Safari Part 2: For the Birds!
In the Pare Mountains I turn to Aaron saying, “Look at all the weaver nests in that tree!” as the van zips down the pass. A couple of weeks ago we wouldn’t have noticed a weaver nest much less identified it, but these are the things you learn while on safari with a bunch of birders! (Yes, “birders” is the correct terms for those who enjoy the activity of bird watching – thank you Jack Black, Steve Martin and Owen Wilson for teaching us that.)
Aaron and I had the great fun of sharing a safari truck with his Aunt Casey and a woman named Val, both devoted bird fans, along with our incredibly knowledgeable driver Vincent. While Aaron and I gawked at the lions, leopards, and elephants, they were discussing wing colors on the tiniest of birds. It’s one of the great things about Africa – there is PLENTY for everyone.
The number and variety of birds truly astounded us and, as our eyes started getting trained to focus on our feathered friends rather than the giant mammals, an incredible thing happened – we became birders, too! Yep, we were soon pointing our Secretary Birds on the horizon and herons on the wing. No doubt our blog will not do justice to the birds of the Serengeti, but let’s give it our best. I’m sure Aunt Casey can (will) email us with any additions or corrections.
Let’s jump right in with one of the most amazing birds we’ve every seen – the Grey Crowned Crane. These guys are the national bird of Uganda and it’s a felony to kill one! Yowza! We tended to see them in pairs, or pairs of pairs, which made for an even more spectacular sight.
Smaller in size, but no less amazing with their gorgeous colors, we present the Lilac Breasted Roller! I don’t think we ever saw these in pairs or more, but that just allowed us to focus on them as individuals…and isn’t that what we all want?
Secretary Birds don’t have the same colors, but their dramatic white heads and really large size (these guys stand a couple feet tall) make them noticeable a LONG way away…which is good as they tended to be farther away than some of the others!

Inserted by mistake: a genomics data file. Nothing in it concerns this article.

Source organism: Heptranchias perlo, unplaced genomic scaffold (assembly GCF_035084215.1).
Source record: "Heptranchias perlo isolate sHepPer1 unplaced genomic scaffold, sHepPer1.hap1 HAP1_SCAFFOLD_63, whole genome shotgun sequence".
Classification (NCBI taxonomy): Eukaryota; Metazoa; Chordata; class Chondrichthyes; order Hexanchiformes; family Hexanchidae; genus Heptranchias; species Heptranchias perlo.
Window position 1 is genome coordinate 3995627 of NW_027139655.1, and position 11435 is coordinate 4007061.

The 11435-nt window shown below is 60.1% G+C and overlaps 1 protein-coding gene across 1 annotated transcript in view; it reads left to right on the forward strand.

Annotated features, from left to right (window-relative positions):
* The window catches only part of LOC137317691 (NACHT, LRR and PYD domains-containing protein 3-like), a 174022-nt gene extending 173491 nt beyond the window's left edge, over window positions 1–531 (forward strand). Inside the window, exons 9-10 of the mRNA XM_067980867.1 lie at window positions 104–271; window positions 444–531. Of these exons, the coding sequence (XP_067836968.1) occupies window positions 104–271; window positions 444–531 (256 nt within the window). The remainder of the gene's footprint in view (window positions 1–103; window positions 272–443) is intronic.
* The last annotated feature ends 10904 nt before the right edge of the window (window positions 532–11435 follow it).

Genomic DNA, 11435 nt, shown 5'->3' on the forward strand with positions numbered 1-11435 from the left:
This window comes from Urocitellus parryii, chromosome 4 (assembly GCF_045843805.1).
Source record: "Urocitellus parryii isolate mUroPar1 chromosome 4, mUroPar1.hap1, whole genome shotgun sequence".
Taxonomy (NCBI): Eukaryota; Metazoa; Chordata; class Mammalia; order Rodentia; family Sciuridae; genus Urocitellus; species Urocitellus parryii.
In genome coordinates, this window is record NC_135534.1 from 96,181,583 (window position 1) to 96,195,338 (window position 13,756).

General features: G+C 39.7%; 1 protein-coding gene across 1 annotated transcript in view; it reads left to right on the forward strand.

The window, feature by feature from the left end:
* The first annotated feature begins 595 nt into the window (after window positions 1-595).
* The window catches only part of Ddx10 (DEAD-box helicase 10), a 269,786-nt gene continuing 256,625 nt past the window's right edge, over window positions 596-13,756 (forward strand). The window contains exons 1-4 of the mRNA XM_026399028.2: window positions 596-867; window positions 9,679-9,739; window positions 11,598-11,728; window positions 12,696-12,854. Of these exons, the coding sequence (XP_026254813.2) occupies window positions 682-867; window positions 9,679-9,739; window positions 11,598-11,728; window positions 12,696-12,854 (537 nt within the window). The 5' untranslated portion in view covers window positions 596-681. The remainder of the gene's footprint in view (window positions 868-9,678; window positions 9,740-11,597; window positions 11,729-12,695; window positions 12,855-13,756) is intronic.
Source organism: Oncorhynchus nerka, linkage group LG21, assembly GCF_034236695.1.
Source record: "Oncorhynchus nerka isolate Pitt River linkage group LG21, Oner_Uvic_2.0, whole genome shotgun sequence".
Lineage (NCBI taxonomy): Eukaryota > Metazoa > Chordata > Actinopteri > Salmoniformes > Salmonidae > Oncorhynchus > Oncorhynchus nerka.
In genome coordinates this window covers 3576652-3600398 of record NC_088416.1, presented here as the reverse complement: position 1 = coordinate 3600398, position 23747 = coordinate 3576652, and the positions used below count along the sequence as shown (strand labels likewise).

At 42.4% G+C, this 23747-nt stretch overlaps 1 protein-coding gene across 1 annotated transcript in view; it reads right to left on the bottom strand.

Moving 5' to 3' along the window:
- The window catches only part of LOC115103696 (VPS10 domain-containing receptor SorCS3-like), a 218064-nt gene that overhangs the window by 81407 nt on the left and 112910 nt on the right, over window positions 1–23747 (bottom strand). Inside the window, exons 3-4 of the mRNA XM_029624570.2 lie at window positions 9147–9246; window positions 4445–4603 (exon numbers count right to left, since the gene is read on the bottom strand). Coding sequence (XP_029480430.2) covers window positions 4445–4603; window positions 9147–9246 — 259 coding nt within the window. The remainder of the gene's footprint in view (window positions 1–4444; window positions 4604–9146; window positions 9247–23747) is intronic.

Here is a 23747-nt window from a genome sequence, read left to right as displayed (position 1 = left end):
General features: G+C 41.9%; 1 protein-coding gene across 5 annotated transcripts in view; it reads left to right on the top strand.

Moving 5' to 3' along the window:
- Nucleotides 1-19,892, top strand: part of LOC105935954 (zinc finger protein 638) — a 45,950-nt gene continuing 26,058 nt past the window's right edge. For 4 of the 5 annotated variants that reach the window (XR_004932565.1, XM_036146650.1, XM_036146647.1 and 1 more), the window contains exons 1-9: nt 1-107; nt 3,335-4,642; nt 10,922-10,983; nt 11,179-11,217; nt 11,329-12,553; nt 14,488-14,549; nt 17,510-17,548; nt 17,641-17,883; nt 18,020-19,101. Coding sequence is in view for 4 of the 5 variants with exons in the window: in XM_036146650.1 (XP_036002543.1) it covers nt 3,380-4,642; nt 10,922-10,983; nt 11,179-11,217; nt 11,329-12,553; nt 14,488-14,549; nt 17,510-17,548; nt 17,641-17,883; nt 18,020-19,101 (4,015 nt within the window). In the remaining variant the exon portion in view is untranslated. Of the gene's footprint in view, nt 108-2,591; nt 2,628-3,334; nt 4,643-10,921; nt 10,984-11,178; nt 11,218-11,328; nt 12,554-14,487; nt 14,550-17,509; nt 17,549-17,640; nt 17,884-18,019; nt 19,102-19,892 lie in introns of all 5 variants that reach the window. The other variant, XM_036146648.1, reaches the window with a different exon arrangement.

Continuing with our big bird theme, and no, I don’t mean the theme to Sesame Street!, we have the Kori Bustard. This fellow runs a couple feet tall and has the distinction of being the heaviest bird to take to the air! That makes him a winner in our book – go tubby flyers, go.
Well, if you’re gonna go big, they don’t come much bigger than everybody’s fave…the Ostrich! Like many of the birds we saw, the colorations were dramatically different for males (black feathers) and females (light grey-ish). They did, however, both have the same muscular, pink legs!
Around a hippo pool we came across the Sacred Ibis. It’s the only ibis with this dramatic white/black contrast. If you see their wings open, they are white with a frame of dark black. Seeing about 8 of them taking off at once was REALLY gorgeous.
One of the most unique looking birds we saw was the Hamerkop, so named due to the hammer shape of it’s head. Saw this guy down by a river near a truly spectacular kingfisher…which we never got a photo of.
Let’s continue the water birds with these fine examples – the Heron and, of course, Flamingos! Never could get close up to the flamingos, but they still were impressive!
Egyptian Geese! These water birds were EVERYWHERE! They became a running joke as we kept seeing them and mistaking them for something else.
The Helmeted Guinea Fowl (or Guineafowl – it seems to be written both as two words and one) has some of the most unique plumage we’ve found. Check out those polka dots! And the blue! They just popped out of the scenery. Well, actually they more ran out as we only ever saw them running around on the ground like chickens.
Hornbills always seem like they’re ready to crack nuts. Their beaks just look strong!
Can’t tell you how many times we mixed up Francolins and guinea fowl at the start! Francs are much smaller and don’t have the blue around their eyes, but they do run around in packs on the ground like guinea fowl.
If you’re looking for classic African beauty in a small avian package, look no further than these stunning Bee-eaters. You’d think they’d get lost in the surrounding green grasses, but somehow they always seemed to shine.
Weaver birds were some of the most interesting (and plentiful) we came across. They make these spectacular nests with entrance holes on the undersides at the ends of long, thin, arching branches. If anything comes out on the branch, like a snake, it’ll start shaking giving the bird time to fly to freedom. Pretty darned clever!
We saw a variety of Vultures on the wing and particularly at the site of kills. They are carrion eaters after all!
Here’s a dinner time video with these fellas.
There were bunches of others, but let me end with these shots of an Owl and Black Rough-winged Swallows. Apparently they aren’t fans of each other as the swallows kept diving at the owl trying to get him to leave while the owl simply played it cool.
If you missed the introduction to our safari, here’s the link:
Part 1: ANIMAAAAALS!